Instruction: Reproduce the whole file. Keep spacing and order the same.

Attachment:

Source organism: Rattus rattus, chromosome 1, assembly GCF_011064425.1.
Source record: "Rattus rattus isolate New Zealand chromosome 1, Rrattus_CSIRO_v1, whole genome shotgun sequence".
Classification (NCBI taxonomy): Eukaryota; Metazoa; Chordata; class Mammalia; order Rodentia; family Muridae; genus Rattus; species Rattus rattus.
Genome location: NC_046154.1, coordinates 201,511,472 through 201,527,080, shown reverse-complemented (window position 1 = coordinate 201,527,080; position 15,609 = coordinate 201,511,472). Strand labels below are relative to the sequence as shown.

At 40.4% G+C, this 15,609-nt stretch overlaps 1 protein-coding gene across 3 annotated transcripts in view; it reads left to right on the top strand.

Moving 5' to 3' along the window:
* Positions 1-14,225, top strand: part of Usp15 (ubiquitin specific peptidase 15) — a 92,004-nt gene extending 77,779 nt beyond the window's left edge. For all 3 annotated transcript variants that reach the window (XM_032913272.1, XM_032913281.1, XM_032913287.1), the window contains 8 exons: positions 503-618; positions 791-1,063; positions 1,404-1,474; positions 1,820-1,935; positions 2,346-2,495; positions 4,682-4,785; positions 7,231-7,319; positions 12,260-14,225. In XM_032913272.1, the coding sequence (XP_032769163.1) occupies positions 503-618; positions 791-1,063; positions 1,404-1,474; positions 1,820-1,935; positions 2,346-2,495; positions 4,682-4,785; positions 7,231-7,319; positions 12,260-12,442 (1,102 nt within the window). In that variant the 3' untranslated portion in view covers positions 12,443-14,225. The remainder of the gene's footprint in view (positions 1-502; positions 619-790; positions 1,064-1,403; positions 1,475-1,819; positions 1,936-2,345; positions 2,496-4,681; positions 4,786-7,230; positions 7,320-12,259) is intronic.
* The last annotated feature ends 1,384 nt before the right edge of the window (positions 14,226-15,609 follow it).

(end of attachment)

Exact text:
Source organism: Rattus rattus, chromosome 1, assembly GCF_011064425.1.
Source record: "Rattus rattus isolate New Zealand chromosome 1, Rrattus_CSIRO_v1, whole genome shotgun sequence".
Classification (NCBI taxonomy): Eukaryota; Metazoa; Chordata; class Mammalia; order Rodentia; family Muridae; genus Rattus; species Rattus rattus.
Genome location: NC_046154.1, coordinates 201,511,472 through 201,527,080, shown reverse-complemented (window position 1 = coordinate 201,527,080; position 15,609 = coordinate 201,511,472). Strand labels below are relative to the sequence as shown.

At 40.4% G+C, this 15,609-nt stretch overlaps 1 protein-coding gene across 3 annotated transcripts in view; it reads left to right on the top strand.

Moving 5' to 3' along the window:
* Positions 1-14,225, top strand: part of Usp15 (ubiquitin specific peptidase 15) — a 92,004-nt gene extending 77,779 nt beyond the window's left edge. For all 3 annotated transcript variants that reach the window (XM_032913272.1, XM_032913281.1, XM_032913287.1), the window contains 8 exons: positions 503-618; positions 791-1,063; positions 1,404-1,474; positions 1,820-1,935; positions 2,346-2,495; positions 4,682-4,785; positions 7,231-7,319; positions 12,260-14,225. In XM_032913272.1, the coding sequence (XP_032769163.1) occupies positions 503-618; positions 791-1,063; positions 1,404-1,474; positions 1,820-1,935; positions 2,346-2,495; positions 4,682-4,785; positions 7,231-7,319; positions 12,260-12,442 (1,102 nt within the window). In that variant the 3' untranslated portion in view covers positions 12,443-14,225. The remainder of the gene's footprint in view (positions 1-502; positions 619-790; positions 1,064-1,403; positions 1,475-1,819; positions 1,936-2,345; positions 2,496-4,681; positions 4,786-7,230; positions 7,320-12,259) is intronic.
* The last annotated feature ends 1,384 nt before the right edge of the window (positions 14,226-15,609 follow it).